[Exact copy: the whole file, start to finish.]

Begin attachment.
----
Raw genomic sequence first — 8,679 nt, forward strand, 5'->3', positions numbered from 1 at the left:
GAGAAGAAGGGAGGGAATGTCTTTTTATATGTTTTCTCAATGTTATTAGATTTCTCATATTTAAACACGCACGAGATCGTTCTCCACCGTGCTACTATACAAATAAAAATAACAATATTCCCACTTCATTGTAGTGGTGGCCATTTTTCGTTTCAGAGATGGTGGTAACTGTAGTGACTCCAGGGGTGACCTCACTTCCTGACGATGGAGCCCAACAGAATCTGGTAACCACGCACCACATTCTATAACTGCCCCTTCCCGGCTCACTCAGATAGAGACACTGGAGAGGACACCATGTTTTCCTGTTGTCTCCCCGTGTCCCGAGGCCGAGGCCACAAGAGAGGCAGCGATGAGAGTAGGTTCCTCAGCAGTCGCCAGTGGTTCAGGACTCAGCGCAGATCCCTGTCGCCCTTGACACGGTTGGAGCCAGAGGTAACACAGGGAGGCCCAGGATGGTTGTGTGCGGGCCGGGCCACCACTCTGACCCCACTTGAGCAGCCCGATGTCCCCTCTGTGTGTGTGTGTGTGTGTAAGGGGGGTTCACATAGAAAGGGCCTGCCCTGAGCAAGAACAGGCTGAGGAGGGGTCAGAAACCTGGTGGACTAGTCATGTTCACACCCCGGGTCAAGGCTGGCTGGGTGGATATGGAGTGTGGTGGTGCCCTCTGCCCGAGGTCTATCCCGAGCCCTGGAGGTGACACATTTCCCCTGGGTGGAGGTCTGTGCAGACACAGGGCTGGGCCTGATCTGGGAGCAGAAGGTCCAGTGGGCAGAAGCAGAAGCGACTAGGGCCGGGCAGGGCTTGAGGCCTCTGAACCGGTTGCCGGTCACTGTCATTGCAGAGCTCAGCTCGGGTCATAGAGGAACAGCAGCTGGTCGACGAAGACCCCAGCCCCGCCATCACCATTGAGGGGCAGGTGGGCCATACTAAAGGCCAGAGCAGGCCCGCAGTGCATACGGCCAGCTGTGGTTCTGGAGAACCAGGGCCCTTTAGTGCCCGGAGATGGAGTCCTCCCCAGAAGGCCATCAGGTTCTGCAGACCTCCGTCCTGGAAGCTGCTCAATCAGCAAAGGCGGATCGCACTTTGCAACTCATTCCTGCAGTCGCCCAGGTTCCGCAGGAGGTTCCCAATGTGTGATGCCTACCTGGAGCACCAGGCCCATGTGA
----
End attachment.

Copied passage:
Raw genomic sequence first — 8,679 nt, forward strand, 5'->3', positions numbered from 1 at the left:
GAGAAGAAGGGAGGGAATGTCTTTTTATATGTTTTCTCAATGTTATTAGATTTCTCATATTTAAACACGCACGAGATCGTTCTCCACCGTGCTACTATACAAATAAAAATAACAATATTCCCACTTCATTGTAGTGGTGGCCATTTTTCGTTTCAGAGATGGTGGTAACTGTAGTGACTCCAGGGGTGACCTCACTTCCTGACGATGGAGCCCAACAGAATCTGGTAACCACGCACCACATTCTATAACTGCCCCTTCCCGGCTCACTCAGATAGAGACACTGGAGAGGACACCATGTTTTCCTGTTGTCTCCCCGTGTCCCGAGGCCGAGGCCACAAGAGAGGCAGCGATGAGAGTAGGTTCCTCAGCAGTCGCCAGTGGTTCAGGACTCAGCGCAGATCCCTGTCGCCCTTGACACGGTTGGAGCCAGAGGTAACACAGGGAGGCCCAGGATGGTTGTGTGCGGGCCGGGCCACCACTCTGACCCCACTTGAGCAGCCCGATGTCCCCTCTGTGTGTGTGTGTGTGTGTAAGGGGGGTTCACATAGAAAGGGCCTGCCCTGAGCAAGAACAGGCTGAGGAGGGGTCAGAAACCTGGTGGACTAGTCATGTTCACACCCCGGGTCAAGGCTGGCTGGGTGGATATGGAGTGTGGTGGTGCCCTCTGCCCGAGGTCTATCCCGAGCCCTGGAGGTGACACATTTCCCCTGGGTGGAGGTCTGTGCAGACACAGGGCTGGGCCTGATCTGGGAGCAGAAGGTCCAGTGGGCAGAAGCAGAAGCGACTAGGGCCGGGCAGGGCTTGAGGCCTCTGAACCGGTTGCCGGTCACTGTCATTGCAGAGCTCAGCTCGGGTCATAGAGGAACAGCAGCTGGTCGACGAAGACCCCAGCCCCGCCATCACCATTGAGGGGCAGGTGGGCCATACTAAAGGCCAGAGCAGGCCCGCAGTGCATACGGCCAGCTGTGGTTCTGGAGAACCAGGGCCCTTTAGTGCCCGGAGATGGAGTCCTCCCCAGAAGGCCATCAGGTTCTGCAGACCTCCGTCCTGGAAGCTGCTCAATCAGCAAAGGCGGATCGCACTTTGCAACTCATTCCTGCAGTCGCCCAGGTTCCGCAGGAGGTTCCCAATGTGTGATGCCTACCTGGAGCACCAGGCCCATGTGA